Sunday, October 18, 2009

A Gentle Revolutionary

Famed UI Physician Dr. Ponseti Has Died

By Steve Gravell/The Gazette

IOWA CITY - Parents from around the world put their children in Dr. Ignacio Ponseti’s hands.

“He was very gentle, very, very bright with tremendous insight,” said Dr. Jose Morcuende. “Not just in medicine, but in life. He had tremendous humanity, and tremendous care for everybody, especially for children.”

Ponseti, 95, who developed a non-surgical method to correct the birth defect clubfoot, died suddenly Sunday afternoon at the University of Iowa Hospitals and Clinics. Morcuende said Ponseti suffered a stroke last week in his office at the Ponseti International Association at UI.

Born in 1914 on the Spanish island of Minorca, Ponseti developed dexterity while working for his father, a watchmaker. He graduated from medical school in Barcelona and worked as a medic during the Spanish Civil War.

A Loyalist, Ponseti escaped to France when Gen. Francisco Franco won the war. He moved to Mexico, where he met Dr. Juan Farill, who had studied under Dr. Arthur Steindler at the UI. Farill recommended Ponseti to Steindler.

Ponseti came to the UI in 1941, finished his residency, and joined the faculty of orthopedic medicine. Steindler asked Ponseti to review clubfoot surgery results.

At the time and for decades after, it was accepted in the medical community that surgery was the only treatment for clubfoot. The condition affects one in every 1,000 births, leaving feet twisted down and inward.

Ponseti found surgery often left patients arthritic and needing further surgery. Studying the anatomy of the foot, he realized club feet develop normally in the embryo. Muscles pull the foot out of shape for reasons that aren’t fully known.

Ponseti learned to align a child’s club foot by manipulating ligaments and tendons and applying plaster casts to the full leg. The casts must be changed often as the leg develops.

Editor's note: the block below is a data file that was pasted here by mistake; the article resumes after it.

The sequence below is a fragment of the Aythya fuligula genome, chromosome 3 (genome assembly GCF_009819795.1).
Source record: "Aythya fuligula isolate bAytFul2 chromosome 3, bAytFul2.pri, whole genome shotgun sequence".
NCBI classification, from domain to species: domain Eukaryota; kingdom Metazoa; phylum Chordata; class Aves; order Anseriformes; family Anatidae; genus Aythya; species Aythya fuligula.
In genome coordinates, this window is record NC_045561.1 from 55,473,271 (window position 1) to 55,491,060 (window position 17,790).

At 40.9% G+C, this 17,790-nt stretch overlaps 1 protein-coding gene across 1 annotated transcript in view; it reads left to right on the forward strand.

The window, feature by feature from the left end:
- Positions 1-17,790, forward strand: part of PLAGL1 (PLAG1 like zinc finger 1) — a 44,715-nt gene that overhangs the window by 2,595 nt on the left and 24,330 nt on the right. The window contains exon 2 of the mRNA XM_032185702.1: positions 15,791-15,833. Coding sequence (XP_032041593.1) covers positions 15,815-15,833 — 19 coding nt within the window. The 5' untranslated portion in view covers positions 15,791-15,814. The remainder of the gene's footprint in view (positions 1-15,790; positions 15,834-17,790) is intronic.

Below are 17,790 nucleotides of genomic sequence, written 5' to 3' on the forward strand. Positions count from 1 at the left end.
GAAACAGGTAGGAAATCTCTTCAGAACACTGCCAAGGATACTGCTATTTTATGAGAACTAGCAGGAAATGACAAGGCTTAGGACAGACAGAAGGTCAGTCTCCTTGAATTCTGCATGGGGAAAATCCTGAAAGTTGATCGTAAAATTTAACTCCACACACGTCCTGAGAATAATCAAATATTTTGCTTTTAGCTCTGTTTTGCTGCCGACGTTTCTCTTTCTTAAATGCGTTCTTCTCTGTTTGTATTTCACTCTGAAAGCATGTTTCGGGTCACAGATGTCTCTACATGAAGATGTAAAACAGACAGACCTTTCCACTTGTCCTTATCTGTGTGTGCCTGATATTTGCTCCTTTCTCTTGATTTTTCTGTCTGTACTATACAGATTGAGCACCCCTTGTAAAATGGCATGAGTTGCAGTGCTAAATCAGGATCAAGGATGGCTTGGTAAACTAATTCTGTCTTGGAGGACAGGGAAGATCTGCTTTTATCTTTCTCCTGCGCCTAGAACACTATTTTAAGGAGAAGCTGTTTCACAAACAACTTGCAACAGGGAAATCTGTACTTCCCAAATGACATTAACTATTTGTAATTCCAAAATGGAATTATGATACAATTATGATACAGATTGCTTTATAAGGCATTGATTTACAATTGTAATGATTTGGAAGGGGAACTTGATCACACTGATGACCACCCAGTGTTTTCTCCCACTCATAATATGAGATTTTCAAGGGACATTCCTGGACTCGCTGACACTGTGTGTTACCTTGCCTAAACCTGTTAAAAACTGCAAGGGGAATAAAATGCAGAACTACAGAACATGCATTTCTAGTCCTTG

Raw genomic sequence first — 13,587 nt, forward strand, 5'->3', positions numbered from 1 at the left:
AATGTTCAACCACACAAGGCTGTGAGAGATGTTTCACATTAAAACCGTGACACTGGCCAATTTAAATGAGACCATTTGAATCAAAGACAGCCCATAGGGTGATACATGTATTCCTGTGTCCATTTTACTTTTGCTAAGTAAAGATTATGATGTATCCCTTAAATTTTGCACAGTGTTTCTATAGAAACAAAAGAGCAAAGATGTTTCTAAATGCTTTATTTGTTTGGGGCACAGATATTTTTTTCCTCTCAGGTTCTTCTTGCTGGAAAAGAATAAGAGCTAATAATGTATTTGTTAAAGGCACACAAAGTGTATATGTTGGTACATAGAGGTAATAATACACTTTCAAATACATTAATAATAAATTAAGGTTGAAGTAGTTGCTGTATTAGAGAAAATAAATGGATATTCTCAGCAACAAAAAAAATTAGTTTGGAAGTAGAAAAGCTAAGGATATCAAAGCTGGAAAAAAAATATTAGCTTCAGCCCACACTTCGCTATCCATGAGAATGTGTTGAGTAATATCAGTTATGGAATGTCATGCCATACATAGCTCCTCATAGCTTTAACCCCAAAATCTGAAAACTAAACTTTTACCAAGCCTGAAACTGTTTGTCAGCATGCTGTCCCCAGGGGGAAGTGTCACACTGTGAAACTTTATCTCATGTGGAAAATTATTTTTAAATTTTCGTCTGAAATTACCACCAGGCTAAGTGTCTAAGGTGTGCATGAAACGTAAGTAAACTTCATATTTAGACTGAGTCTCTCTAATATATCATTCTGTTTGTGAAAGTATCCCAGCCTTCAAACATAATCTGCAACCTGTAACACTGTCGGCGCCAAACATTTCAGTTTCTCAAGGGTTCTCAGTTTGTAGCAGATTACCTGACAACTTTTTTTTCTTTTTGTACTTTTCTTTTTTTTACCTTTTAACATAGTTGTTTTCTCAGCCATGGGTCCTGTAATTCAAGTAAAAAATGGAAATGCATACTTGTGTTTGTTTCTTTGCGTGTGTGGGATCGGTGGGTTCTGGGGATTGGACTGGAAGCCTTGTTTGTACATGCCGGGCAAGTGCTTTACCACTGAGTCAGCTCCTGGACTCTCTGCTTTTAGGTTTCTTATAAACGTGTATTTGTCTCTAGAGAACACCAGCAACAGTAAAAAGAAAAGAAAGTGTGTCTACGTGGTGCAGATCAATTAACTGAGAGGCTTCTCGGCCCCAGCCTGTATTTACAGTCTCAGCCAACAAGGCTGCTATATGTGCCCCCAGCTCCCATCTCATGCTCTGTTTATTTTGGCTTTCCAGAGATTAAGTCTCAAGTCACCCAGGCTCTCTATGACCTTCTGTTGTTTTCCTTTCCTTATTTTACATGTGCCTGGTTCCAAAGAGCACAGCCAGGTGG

“Because I’m that way,” Ponseti told The Gazette last December. “If I can get by without surgery, then I do.”

Ponseti largely perfected his method, which has a success rate of 95 to 98 percent, by the 1950s. But skepticism prevented its widespread acceptance until relatively recently, Morcuende said.

“People didn’t believe him, they didn’t believe all the principles he was explaining,” said Morcuende. “He was the only man in the whole world to say this is the way to go.”

Ponseti’s technique gained acceptance only with the spread of the Internet, and the publication of his book in 1996.

“It’s perseverance and keep working, and keep teaching people little by little,” said Morcuende, who came to the UI from his native Spain in 1991 to cofound the Ponseti International Association.

“He was my mentor,” Morcuende said of Ponseti. “Actually, he was my father here in the United states.”

As his work gained attention, more parents brought their children to Ponseti and the UI clinic that bears his name. Morcuende said tens of thousands around the world have been treated with Ponseti’s methods.

“The kids and the parents would see him and immediately trust him, just because they saw his heart,” he said.

Ponseti was forced to retire at 70 but returned to work the following year when mandatory retirement was lifted. He continued to practice through late 2008.

“I kind of enjoy the job,” he said last December. “I like children, and I can do this very well.”

Ponseti’s pace was slowed when he broke his hip last January, Morcuende said. But he soon returned to his namesake clinic, consulting with doctors and meeting former patients.

Ponseti’s work continues. He trained 250 to 300 doctors at the UI. Another 1,800 practice his technique in foreign countries. His death came two days after the annual Ponseti Races kicking off the International Clubfoot Symposium. Race proceeds help fund treatment for babies with clubfoot.

1 comment:

Dolores said...

This is a great story of a big hearted doctor. I was so happy to read that he'd trained other doctor's to perform his technique, so his good works can continue.